Progressive Grocer Independent

DEC 2016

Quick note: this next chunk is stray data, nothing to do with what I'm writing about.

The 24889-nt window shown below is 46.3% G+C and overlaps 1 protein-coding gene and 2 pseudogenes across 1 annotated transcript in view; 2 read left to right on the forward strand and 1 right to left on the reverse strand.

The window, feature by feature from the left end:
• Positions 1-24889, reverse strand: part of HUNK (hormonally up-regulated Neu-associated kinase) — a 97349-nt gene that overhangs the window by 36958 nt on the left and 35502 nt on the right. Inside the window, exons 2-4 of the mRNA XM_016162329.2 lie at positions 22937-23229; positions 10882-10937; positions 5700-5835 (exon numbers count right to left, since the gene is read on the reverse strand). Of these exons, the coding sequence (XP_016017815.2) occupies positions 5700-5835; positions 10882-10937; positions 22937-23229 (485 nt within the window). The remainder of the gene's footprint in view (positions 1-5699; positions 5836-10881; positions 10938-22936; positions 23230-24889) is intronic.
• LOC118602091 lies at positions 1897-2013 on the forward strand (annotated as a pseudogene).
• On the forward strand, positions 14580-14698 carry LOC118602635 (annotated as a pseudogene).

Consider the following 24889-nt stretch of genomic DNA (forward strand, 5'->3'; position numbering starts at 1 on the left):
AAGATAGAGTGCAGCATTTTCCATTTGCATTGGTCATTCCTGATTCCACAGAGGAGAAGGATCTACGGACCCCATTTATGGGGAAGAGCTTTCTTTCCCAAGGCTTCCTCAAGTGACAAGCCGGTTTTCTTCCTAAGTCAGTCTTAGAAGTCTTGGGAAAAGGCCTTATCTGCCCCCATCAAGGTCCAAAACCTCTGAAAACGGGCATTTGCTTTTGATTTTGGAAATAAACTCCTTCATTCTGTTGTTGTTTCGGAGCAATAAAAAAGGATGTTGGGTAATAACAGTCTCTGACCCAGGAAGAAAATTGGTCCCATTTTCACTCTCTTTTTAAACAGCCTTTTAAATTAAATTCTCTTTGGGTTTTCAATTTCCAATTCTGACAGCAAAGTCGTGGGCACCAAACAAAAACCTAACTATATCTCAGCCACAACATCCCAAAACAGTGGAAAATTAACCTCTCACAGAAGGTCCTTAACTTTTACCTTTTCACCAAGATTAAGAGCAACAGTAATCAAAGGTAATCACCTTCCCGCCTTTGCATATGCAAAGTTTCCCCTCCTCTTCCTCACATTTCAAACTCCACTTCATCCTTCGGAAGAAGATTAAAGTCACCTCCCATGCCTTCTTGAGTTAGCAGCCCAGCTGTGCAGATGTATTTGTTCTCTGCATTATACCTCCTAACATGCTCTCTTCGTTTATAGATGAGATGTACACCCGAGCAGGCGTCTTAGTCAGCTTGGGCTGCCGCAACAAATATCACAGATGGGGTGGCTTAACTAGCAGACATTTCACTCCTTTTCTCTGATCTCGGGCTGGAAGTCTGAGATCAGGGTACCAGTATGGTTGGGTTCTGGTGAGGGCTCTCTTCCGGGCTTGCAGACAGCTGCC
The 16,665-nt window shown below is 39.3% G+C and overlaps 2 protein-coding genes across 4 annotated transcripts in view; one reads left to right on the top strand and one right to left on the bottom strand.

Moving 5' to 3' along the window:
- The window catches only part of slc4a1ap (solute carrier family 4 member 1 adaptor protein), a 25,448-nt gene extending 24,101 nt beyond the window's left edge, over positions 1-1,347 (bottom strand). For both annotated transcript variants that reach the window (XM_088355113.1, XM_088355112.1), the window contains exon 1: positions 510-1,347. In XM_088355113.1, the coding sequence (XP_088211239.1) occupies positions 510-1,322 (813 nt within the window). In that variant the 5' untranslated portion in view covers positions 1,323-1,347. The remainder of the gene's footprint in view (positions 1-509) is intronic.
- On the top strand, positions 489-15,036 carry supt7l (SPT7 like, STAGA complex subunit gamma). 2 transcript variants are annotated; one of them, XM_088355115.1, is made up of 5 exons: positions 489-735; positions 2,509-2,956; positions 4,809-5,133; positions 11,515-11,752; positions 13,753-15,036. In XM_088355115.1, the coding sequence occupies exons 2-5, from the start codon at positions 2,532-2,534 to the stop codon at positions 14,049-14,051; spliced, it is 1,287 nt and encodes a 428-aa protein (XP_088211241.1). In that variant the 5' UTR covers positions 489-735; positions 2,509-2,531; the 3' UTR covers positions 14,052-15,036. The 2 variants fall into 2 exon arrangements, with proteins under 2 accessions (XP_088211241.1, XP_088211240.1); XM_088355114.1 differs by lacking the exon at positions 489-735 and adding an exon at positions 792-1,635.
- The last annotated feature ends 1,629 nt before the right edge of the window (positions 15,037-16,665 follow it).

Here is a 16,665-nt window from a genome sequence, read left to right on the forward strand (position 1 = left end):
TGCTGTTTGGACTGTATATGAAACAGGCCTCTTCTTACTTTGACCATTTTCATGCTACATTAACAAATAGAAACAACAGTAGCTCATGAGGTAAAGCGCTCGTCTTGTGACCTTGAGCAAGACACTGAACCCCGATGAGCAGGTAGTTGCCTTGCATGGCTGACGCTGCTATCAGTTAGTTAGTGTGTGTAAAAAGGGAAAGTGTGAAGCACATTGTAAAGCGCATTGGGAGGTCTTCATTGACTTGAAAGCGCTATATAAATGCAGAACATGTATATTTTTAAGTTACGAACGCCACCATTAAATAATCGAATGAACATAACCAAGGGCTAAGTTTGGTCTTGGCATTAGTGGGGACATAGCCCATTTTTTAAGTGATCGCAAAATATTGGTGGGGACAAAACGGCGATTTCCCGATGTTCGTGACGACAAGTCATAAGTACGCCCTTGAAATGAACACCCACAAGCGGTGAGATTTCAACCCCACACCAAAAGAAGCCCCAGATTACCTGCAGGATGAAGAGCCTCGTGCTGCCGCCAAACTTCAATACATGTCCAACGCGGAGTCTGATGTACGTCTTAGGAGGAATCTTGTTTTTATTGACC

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Cover Story 10 | Progressive Grocer Independent | December 2016 Oliver's Market the store and the restaurant, with the majority of the glass left smoky and only the name etched in clear glass. Other design elements include T1-11 siding, most often found in residential construction. With that much exposed metal, however, sound became a factor. Gross countered that by adding a lot of wood elements. "I wanted it to be like a warm Sonoma County barnyard feel," he says. e wood, mostly reclaimed from the old Petaluma Bridge that was torn down, features prominently in the tavern's bar, which offers 12 beers and eight wines on tap. e tables and chairs also are wood, to help soften the noise. e tavern fea- tures live music on Saturday nights, as well as beer and wine tastings on ursday and Friday. e tavern came about because Oliver's was able to get the space adjacent to the store in the shopping center, but it created a weird bootleg shape that didn't flow easily with the rest of the store. e liquor license for the tavern also required table service, dictating that it be separated from the store more than it might have been, to ensure that customers didn't take their drinks from the tavern out into the main part of the supermarket. "e tavern has been tricky," admits Roxanne Abruzzo, deli coordinator. "We had an idea of what we wanted to do, but we've had to tweak our menu and listen to our customers and give them what they wanted." e idea had been to have menu items that might be found at a trendy restaurant, but customers still wanted hot wings and pretzel bites, Abruzzo adds. "Our Korean tacos are the No. 1 seller on the menu," she says. "One bite and you know why." Fresh Departments Next to the tavern is the prepared foods department, which includes sushi made fresh in house by a third-party provider, the taquería, the deli and a home meal replacement section. In addition to several sandwiches and salads, the deli features four to five varieties of rotis- serie chicken in a meal program that offers a ro- tisserie chicken with four sides for $30. e home meal replacement section features two programs: "We are a very local company. I think we're mostly known as a community store, and we participate in the community. Other people are talking about local, but we are local." —Steve Maass, founder DELI Featuring an array of house-made specialties, the deli provides customers with meals to take out or eat in the Tavern Off the Green dining area.

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